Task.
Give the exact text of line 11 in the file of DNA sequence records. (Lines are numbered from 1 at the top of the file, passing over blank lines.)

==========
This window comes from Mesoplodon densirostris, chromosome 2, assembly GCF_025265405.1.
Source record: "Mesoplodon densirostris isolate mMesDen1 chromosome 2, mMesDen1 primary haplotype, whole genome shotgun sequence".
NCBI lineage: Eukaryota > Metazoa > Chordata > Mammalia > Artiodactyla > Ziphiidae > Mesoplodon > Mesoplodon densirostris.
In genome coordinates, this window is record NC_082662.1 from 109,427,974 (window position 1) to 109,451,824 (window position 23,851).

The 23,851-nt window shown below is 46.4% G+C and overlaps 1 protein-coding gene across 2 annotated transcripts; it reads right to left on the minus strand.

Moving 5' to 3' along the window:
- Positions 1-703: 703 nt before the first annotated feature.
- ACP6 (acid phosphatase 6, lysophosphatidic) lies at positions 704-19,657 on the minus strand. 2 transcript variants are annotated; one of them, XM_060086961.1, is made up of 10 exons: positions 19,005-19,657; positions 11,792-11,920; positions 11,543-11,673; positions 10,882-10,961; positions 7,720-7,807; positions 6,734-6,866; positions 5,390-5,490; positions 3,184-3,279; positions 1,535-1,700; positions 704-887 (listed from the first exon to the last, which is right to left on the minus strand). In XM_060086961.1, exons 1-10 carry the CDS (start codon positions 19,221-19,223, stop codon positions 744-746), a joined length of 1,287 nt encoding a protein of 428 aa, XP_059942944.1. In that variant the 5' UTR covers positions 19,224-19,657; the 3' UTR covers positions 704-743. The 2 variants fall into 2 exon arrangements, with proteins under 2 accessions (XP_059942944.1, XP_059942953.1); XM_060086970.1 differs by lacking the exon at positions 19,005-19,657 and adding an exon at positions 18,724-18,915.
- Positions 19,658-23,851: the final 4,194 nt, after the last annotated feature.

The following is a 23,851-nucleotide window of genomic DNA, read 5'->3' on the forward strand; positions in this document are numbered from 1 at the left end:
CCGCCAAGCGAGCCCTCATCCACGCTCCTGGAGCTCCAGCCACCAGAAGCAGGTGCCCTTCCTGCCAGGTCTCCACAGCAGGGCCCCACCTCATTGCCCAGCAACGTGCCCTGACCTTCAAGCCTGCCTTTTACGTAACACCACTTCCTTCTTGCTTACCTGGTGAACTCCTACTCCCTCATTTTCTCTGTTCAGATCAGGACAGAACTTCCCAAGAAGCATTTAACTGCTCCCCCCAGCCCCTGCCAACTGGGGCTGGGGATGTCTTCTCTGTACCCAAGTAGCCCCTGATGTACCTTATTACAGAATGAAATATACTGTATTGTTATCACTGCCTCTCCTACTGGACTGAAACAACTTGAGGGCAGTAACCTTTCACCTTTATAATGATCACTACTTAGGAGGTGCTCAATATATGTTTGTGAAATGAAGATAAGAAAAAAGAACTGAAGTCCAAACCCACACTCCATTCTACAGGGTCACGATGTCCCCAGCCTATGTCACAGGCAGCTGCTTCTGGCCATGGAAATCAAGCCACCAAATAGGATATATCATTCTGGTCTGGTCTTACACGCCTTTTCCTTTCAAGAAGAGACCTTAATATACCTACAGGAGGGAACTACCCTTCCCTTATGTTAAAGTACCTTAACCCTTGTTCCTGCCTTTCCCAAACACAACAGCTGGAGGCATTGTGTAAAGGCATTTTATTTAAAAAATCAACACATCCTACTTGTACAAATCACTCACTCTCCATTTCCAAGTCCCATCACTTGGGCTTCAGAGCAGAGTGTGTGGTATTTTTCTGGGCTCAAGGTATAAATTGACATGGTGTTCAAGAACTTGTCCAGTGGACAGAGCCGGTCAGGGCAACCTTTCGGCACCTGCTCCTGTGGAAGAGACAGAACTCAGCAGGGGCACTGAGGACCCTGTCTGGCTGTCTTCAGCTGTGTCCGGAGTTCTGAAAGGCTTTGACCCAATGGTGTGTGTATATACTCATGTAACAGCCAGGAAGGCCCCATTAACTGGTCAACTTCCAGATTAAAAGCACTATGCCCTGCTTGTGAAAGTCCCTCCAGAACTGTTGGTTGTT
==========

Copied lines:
CCGCCAAGCGAGCCCTCATCCACGCTCCTGGAGCTCCAGCCACCAGAAGCAGGTGCCCTTCCTGCCAGGTCTCCACAGCAGGGCCCCACCTCATTGCCCAGCAACGTGCCCTGACCTTCAAGCCTGCCTTTTACGTAACACCACTTCCTTCTTGCTTACCTGGTGAACTCCTACTCCCTCATTTTCTCTGTTCAGATCAGGACAGAACTTCCCAAGAAGCATTTAACTGCTCCCCCCAGCCCCTGCCAACTGGGGCTGGGGATGTCTTCTCTGTACCCAAGTAGCCCCTGATGTACCTTATTACAGAATGAAATATACTGTATTGTTATCACTGCCTCTCCTACTGGACTGAAACAACTTGAGGGCAGTAACCTTTCACCTTTATAATGATCACTACTTAGGAGGTGCTCAATATATGTTTGTGAAATGAAGATAAGAAAAAAGAACTGAAGTCCAAACCCACACTCCATTCTACAGGGTCACGATGTCCCCAGCCTATGTCACAGGCAGCTGCTTCTGGCCATGGAAATCAAGCCACCAAATAGGATATATCATTCTGGTCTGGTCTTACACGCCTTTTCCTTTCAAGAAGAGACCTTAATATACCTACAGGAGGGAACTACCCTTCCCTTATGTTAAAGTACCTTAACCCTTGTTCCTGCCTTTCCCAAACACAACAGCTGGAGGCATTGTGTAAAGGCATTTTATTTAAAAAATCAACACATCCTACTTGTACAAATCACTCACTCTCCATTTCCAAGTCCCATCACTTGGGCTTCAGAGCAGAGTGTGTGGTATTTTTCTGGGCTCAAGGTATAAATTGACATGGTGTTCAAGAACTTGTCCAGTGGACAGAGCCGGTCAGGGCAACCTTTCGGCACCTGCTCCTGTGGAAGAGACAGAACTCAGCAGGGGCACTGAGGACCCTGTCTGGCTGTCTTCAGCTGTGTCCGGAGTTCTGAAAGGCTTTGACCCAATGGTGTGTGTATATACTCATGTAACAGCCAGGAAGGCCCCATTAACTGGTCAACTTCCAGATTAAAAGCACTATGCCCTGCTTGTGAAAGTCCCTCCAGAACTGTTGGTTGTT